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FY2016-2017 New Jersey Budget

Governor Chris Christie delivered his seventh budget message to a joint session of the New Jersey Legislature on Tuesday, February 16, 2016, officially kicking off the Fiscal Year 2017 budget process.

The Governor offered highlights of what he characterized as a fiscally responsible balanced budget that imposed no new taxes on New Jersey taxpayers.  He also thanked the people of New Jersey for allowing him the opportunity to run for President.

In all, Christie’s new budget calls for a 3%increase in spending over the current $33.8 billion fiscal year budget, relying on a modest 3.1% projection for revenue growth. That’s a shade under the growth forecast for the current budget, and much less than some of Christie’s prior spending plans.

And though the proposed budget doesn’t factor in a gas-tax hike or new borrowing for a state Transportation Trust Fund that’s on course to run out of money by the end of June, Christie also did not take a firm position against a gas-tax hike, which is the preferred path among Democrats. Afterward, Democrats said that means there’s now room to negotiate. 

The new budget also recommends a surplus fund of $800 million, leaving enough of a cushion for lawmakers and Christie to absorb some loss of revenue that would come with the kind of tax cut Christie would be seeking in a broader deal on transportation funding.

The Governor described two key principles of his FY2017 budget recommendation. The first was Fiscal Restraint; the proposed budget calls for $34.8 billion in State appropriations with a decrease in discretionary spending over FY2016.  The second principle was the continued Advancement of the Hard Reforms Christie put into action over the last six years. 

To support these principles, the Governor:

  • Stated his opposition to the     proposed constitutional amendment to raise the minimum wage to $15/hour,    claiming that the increase would cause more businesses to move out of New     Jersey.  Christie cited $18 billion     in lost revenues due to “outmigration;”
  • Acknowledged the need to address     the looming insolvency of the Transportation Trust Fund (TTF) but stated     that any solution must be based on “tax fairness.”  Christie mentioned the repeal of the     Estate Tax as one example of “tax fairness.”  The Estate Tax has been discussed by key     decision-makers in the Legislature as a possible offset to an increase in     New Jersey’s gas tax, currently second-lowest in the nation.  Christie also denied claims that the TTF     is in crisis and called such claims politically driven     mischaracterizations;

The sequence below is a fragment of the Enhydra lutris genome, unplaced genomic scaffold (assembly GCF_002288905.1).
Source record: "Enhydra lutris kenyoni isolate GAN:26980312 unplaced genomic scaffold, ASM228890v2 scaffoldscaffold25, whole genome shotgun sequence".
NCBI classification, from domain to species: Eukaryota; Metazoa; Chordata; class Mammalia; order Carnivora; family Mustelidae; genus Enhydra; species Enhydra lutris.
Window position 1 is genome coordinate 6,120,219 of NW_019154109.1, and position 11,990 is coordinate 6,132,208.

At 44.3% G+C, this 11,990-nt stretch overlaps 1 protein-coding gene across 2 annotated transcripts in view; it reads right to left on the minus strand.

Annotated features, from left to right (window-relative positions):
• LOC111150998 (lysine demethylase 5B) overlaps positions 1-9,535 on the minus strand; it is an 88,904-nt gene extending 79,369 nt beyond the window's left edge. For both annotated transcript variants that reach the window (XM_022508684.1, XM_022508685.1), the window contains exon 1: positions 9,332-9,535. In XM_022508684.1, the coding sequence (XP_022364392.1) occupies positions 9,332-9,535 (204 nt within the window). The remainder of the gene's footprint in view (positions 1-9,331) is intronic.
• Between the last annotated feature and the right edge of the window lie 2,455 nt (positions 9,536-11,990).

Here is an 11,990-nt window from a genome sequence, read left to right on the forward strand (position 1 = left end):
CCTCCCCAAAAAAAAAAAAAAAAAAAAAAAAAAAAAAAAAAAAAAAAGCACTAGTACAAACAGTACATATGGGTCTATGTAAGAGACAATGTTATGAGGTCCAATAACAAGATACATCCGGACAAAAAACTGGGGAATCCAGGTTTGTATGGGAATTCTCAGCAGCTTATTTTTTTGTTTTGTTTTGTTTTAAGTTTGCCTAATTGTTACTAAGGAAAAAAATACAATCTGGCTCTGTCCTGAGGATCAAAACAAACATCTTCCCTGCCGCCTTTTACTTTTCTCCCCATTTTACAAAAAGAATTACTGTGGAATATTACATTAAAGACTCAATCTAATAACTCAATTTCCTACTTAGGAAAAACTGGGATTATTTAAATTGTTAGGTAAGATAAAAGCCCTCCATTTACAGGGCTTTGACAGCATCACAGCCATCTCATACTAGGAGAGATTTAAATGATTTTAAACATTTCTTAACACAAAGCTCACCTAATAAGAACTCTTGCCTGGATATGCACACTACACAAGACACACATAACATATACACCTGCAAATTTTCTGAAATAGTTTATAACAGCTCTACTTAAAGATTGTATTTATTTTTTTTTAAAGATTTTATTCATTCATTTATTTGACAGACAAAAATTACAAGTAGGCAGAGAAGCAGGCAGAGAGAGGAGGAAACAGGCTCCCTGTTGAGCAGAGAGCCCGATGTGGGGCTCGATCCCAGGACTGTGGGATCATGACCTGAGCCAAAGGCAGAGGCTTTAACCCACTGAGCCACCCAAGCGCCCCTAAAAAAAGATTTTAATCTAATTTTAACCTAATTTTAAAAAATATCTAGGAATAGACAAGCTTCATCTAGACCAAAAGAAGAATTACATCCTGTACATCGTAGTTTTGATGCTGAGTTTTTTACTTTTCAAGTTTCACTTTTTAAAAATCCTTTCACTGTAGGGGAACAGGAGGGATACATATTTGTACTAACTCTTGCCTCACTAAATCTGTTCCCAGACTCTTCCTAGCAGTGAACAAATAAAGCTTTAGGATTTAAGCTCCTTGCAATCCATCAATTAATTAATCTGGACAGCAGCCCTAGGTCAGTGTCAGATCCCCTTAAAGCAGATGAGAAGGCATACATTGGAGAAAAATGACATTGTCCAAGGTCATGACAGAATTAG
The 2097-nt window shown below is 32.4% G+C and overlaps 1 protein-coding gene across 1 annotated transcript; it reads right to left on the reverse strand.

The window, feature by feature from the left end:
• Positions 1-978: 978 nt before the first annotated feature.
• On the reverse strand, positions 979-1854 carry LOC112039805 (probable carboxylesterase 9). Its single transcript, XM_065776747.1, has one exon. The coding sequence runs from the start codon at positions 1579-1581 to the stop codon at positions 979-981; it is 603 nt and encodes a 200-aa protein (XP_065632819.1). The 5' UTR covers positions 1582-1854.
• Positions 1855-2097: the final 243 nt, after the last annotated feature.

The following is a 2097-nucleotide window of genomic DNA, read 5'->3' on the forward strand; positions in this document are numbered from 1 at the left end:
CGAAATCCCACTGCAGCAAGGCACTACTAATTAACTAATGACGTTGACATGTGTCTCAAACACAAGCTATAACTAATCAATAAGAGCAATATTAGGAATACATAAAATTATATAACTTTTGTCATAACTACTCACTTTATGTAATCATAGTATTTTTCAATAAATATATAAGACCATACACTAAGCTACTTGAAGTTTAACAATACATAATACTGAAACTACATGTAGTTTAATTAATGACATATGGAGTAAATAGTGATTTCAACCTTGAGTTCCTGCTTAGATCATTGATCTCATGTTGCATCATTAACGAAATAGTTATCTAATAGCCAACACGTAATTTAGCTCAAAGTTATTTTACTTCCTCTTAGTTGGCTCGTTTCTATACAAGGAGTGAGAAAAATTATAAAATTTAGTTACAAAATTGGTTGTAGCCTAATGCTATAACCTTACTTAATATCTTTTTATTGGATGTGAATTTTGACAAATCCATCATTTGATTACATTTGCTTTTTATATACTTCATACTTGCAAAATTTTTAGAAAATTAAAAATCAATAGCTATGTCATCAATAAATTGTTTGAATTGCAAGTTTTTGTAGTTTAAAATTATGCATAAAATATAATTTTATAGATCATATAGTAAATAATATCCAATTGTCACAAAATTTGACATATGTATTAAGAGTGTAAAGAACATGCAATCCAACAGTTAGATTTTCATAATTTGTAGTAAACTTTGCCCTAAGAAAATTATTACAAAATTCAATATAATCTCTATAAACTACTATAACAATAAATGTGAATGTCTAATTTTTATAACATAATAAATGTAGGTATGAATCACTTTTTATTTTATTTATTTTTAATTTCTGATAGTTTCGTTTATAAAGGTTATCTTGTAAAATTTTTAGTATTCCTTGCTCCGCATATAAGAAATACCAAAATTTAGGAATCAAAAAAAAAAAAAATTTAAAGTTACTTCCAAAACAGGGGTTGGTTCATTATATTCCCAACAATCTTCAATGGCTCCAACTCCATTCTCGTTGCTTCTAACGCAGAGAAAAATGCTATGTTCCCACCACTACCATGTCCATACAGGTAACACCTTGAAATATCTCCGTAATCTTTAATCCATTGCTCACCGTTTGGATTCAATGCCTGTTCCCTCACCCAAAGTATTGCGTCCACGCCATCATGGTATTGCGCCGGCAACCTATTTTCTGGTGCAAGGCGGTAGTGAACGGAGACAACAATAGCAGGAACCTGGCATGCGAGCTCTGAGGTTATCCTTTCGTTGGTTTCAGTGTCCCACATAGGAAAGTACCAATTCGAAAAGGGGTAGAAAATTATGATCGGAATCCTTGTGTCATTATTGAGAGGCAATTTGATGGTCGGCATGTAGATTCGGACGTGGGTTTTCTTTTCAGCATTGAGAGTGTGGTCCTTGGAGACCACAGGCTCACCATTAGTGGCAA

• Strongly opposed the proposed     constitutional amendment to fund the State Pension saying that it places     government workers ahead of every other citizen of the State.  The Governor said the Pension Amendment     would hurt aid to municipalities, school funding and senior citizens.  He further stated that the $1.9 billion     contribution to the pension system in his FY2017 budget proposal is the     largest of any prior administration.     Christie said that the root cause of the pension crisis is     dysfunction in need of structural reform.     To this end, Christie’s budget calls for $250 million in savings     from active public employee and retiree health costs;
  • Proposed more than $16 billion in     direct and indirect property tax relief, including $13.3 billion in school     aid, $1.5 billion in municipal aid, and $1 billion in direct property     taxpayer relief programs;
  • Recommended more than  $20 million toward support of women’s     services and domestic violence reduction programs;
  • Proposed a $60 million investment     in graduate medical education for New Jersey’s teaching hospitals.

The Governor’s budget also proposed the following spending, which impacts some of United Way’s and our partners’ legislative priorities:

  • Preschool     funding remains at the FY 2016 level of $655.5 million.
  • State Aid     to Schools:  a nearly $94 million     increase, a 1 percent increase in aid for schools from FY 2016.
  • Earned     Income Tax Credit:  The governor’s     budget continues the FY 2016 increase in the Earned Income Tax Credit from     20 to 30 percent of the federal credit.     This helps more than 500,000 of New Jersey’s lowest-income workers.

Additional 2016-2017 Budget Resources


What’s next?
Some of the details are still sparse and will emerge in the coming weeks. The budget will be debated in the state Legislature over the next few months. The Legislature must adopt a final budget by June 30.

The UWGPSNJ Public Policy Committee will be meeting and part of their discussion will be on where UWGPSNJ should be positioned with budget advocacy for the ongoing 2015-2016 and new 2016-2017 budget proposal.

If you have any questions about the budget proposal, or would like to submit any feedback about our position to the public policy committee, please reach out to me.

Thank you for your partnership in driving Impact for our friends and neighbors across the region.


Jim Cawley
President & CEO